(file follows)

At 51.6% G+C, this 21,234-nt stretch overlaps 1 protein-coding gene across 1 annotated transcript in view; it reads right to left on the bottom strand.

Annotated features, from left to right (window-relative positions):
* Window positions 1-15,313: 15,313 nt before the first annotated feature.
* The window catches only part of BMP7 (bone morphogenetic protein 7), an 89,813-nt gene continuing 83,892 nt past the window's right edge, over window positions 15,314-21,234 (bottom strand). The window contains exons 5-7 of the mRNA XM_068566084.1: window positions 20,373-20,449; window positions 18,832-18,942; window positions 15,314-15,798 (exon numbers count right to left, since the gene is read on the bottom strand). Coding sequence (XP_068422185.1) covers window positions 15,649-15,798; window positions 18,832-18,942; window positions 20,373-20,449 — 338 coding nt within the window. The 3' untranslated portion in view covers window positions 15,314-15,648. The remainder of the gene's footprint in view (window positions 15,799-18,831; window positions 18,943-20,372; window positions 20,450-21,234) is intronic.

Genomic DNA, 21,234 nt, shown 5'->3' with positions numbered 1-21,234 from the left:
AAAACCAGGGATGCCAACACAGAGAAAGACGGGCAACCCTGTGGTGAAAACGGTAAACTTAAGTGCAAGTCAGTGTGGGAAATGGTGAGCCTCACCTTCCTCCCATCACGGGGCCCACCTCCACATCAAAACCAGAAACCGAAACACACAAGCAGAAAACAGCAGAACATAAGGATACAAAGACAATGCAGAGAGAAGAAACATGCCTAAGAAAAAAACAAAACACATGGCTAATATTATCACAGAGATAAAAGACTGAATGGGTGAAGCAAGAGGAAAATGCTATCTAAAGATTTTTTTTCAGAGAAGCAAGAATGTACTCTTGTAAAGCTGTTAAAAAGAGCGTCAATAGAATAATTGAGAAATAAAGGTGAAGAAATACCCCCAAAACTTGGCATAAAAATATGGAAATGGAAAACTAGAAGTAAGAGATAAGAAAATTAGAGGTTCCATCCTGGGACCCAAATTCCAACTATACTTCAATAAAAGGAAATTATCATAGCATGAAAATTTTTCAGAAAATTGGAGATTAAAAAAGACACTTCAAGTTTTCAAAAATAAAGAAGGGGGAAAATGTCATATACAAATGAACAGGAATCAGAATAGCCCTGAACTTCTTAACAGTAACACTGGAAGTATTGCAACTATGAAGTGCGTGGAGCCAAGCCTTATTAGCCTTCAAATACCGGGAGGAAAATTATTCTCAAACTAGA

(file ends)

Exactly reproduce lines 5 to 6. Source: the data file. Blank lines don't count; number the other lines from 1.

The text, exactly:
Genomic DNA, 21,234 nt, shown 5'->3' with positions numbered 1-21,234 from the left:
AAAACCAGGGATGCCAACACAGAGAAAGACGGGCAACCCTGTGGTGAAAACGGTAAACTTAAGTGCAAGTCAGTGTGGGAAATGGTGAGCCTCACCTTCCTCCCATCACGGGGCCCACCTCCACATCAAAACCAGAAACCGAAACACACAAGCAGAAAACAGCAGAACATAAGGATACAAAGACAATGCAGAGAGAAGAAACATGCCTAAGAAAAAAACAAAACACATGGCTAATATTATCACAGAGATAAAAGACTGAATGGGTGAAGCAAGAGGAAAATGCTATCTAAAGATTTTTTTTCAGAGAAGCAAGAATGTACTCTTGTAAAGCTGTTAAAAAGAGCGTCAATAGAATAATTGAGAAATAAAGGTGAAGAAATACCCCCAAAACTTGGCATAAAAATATGGAAATGGAAAACTAGAAGTAAGAGATAAGAAAATTAGAGGTTCCATCCTGGGACCCAAATTCCAACTATACTTCAATAAAAGGAAATTATCATAGCATGAAAATTTTTCAGAAAATTGGAGATTAAAAAAGACACTTCAAGTTTTCAAAAATAAAGAAGGGGGAAAATGTCATATACAAATGAACAGGAATCAGAATAGCCCTGAACTTCTTAACAGTAACACTGGAAGTATTGCAACTATGAAGTGCGTGGAGCCAAGCCTTATTAGCCTTCAAATACCGGGAGGAAAATTATTCTCAAACTAGA